The empty 'drawer' space, just above the safe door, was provided for the accomodation of the KYX-10 internal telephone set, as shown in the image on the right [7]. The one shown here is a KYX-10A, which is build from standard Western Electric telephone parts. It consists of a handset (here shown on-hook), a rotary dial, a toggle switch to select between CIPHER and PLAIN, and six push-buttons with built-in indicator lamps.

In this image the safe door is closed and a (green) warning text is present above the lock: Access beyond this point requires two person control, which was an extra security measure.

Note: The stacked KY-3 unit shown here was on public display at the NCM in 2011, and had a descriptive text on the main door [5] (which is open here), suggesting that the KY-3 had been in production between 1965 and 1967 only, at a unit price of US$ 5,000 each. We believe this to be incorrect however, as the naval Cryptographic Equipment Planning and Reference Guide, issued in September 1962 [A], already shows the KY-3 and quotes the higher unit price of US$ 18,000.
Photograph by Daun Yeagley [7]

Furthermore, it is known that US Presedent John F. Kennedy 1 used the KY-3 for confidential conversations with high ranking members of the State Department, which means that the unit was already available in 1963. As the first KY-3 units were replaced by the STU-I in 1977, it is likely that the KY-3 was in production until at least the early 1970s.
  1. John F. Kennedy was murdered on 22 November 1963.

Like its narrow-band counterparts the KY-9 and the HY-2 / KY-13 combination, the KY-3 is fully transistorised and consists of NSA-developed FLYBALL modules: brightly coloured LEGO-style functional building blocks, each containing discrete components that provide a single logic function, as indicated by its unique colour.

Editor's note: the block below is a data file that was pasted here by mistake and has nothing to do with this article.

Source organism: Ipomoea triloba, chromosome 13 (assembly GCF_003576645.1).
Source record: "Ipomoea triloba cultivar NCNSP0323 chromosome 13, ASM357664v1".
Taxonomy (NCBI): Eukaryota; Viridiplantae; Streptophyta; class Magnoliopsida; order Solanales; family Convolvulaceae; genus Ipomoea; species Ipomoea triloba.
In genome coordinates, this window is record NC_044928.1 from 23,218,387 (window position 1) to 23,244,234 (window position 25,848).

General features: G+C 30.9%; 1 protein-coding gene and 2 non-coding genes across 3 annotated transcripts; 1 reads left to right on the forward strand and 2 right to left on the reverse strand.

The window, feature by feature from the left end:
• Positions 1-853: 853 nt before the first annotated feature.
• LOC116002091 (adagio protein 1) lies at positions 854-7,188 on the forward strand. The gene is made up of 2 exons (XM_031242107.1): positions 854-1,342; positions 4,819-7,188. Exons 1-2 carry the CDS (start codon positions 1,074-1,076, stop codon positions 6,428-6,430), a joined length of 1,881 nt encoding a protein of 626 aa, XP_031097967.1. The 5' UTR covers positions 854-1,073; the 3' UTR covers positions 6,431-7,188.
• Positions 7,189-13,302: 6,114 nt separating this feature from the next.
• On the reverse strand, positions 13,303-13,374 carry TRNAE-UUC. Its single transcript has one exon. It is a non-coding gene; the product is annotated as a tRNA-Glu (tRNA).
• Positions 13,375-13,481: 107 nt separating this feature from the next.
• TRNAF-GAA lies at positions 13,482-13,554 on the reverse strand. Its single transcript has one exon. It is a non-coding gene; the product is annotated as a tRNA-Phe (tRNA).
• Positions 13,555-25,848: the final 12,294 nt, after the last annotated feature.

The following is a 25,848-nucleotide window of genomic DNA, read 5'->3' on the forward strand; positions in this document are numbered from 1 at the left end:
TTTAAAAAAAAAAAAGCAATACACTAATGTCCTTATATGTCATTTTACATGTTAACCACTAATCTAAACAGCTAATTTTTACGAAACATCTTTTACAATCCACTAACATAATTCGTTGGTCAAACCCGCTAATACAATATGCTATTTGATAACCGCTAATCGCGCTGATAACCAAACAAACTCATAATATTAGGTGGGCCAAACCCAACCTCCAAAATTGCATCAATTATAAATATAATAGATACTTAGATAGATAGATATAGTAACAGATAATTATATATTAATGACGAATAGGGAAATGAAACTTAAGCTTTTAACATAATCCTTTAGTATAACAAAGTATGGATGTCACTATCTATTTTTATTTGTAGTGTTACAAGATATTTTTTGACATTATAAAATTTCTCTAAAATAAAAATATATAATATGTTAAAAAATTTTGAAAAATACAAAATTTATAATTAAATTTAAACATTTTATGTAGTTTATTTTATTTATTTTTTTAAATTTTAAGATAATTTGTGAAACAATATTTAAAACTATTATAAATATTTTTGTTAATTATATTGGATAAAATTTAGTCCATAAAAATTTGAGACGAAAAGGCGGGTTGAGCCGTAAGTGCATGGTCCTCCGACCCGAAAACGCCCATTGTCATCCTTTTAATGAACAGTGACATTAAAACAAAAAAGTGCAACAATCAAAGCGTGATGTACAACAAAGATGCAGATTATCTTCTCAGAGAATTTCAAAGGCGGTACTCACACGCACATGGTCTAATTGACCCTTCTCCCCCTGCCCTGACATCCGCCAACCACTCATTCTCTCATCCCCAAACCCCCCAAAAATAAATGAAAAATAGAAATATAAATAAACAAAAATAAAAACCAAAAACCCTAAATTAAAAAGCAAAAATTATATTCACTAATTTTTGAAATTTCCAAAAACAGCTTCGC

The image on the right shows a set of printed circuit board (PCBs) with pink coloured FLYBALL modules, as they are present inside the KG-13. The construction of the KY-3 is very similar.

 More about FLYBALL modules
Circuit boards inside the KG-13. Photograph by Bill Rhoads [4].

  1. TSEC/KY-3 Datasheet
    CSP 6620A. Department of the Navy, September 1962. Obtained via [2].

  2. KAO-77, Operating Instructions KY-3
    Confidential, Crypto.

  3. KAM-128, Maintenance Manual KY-3
    Secret, Crypto.

  4. KAM-129, Maintenance Manual KY-3
    Secret, Crypto.

  1. Jerry Proc and contributors, KY-3
    Retrieved May 2016.

  2. Nick England, KY-3 datasheet
    Retrieved May 2016. Reproduced here by kind permission.

  3. Wikipedia, Bendix Corporation
    Retrieved may 2016.

  4. Bill Rhoads, Photograph of KG-13 system
    Obtained May 2016 via [1].

  5. National Cryptologic Museum (NCM), Two stacked KY-3 units on public display
    Signage. Fort Meade. 2011.

  6. National Security Agency (NSA), Photograph of early KY-3 unit with KYX-9 desk set
    Historical photo scrapbook. Retrieved June 2016 (digitally enhanced).

  7. Daun Yeagley, Image of two stacked KY-3 units at the NCM
    Retrieved June 2016 (colour corrected).

  8. Scott Beale, Image of the KY-3 with KYX-10A at the NCM
    Reproduced here under the Creative Commons Licence.
    Retrieved June 2016 (digitally enhanced).

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Crypto Museum. Created: Thursday 12 May 2016. Last changed: Saturday, 18 June 2016 - 16:54 CET.